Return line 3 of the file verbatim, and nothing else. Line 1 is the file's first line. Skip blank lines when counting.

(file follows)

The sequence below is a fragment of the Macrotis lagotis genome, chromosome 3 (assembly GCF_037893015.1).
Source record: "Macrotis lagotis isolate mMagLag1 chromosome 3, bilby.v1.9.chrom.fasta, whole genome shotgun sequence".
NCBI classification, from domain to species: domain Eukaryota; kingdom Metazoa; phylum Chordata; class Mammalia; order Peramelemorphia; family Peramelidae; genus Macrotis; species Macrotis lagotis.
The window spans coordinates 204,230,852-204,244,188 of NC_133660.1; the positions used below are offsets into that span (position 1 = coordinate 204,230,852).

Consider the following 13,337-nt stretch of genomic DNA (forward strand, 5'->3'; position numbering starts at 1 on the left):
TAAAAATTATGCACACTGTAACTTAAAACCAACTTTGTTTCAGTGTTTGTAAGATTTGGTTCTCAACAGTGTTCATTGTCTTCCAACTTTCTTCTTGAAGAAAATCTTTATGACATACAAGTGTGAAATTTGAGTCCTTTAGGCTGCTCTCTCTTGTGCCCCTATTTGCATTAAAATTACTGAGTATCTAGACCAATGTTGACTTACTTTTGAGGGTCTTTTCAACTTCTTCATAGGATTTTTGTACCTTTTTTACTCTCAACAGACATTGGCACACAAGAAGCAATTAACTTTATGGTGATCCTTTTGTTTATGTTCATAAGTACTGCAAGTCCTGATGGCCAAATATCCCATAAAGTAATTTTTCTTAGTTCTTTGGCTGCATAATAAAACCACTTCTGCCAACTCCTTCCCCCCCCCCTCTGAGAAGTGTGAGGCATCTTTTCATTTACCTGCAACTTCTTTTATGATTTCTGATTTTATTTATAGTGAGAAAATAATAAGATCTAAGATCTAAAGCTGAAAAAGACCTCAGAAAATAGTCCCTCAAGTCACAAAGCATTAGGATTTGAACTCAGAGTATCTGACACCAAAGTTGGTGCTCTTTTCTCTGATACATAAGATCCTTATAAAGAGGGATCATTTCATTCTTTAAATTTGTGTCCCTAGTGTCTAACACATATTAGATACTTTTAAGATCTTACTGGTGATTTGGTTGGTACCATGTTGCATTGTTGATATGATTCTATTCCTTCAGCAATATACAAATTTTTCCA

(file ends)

NCBI classification, from domain to species: domain Eukaryota; kingdom Metazoa; phylum Chordata; class Mammalia; order Peramelemorphia; family Peramelidae; genus Macrotis; species Macrotis lagotis.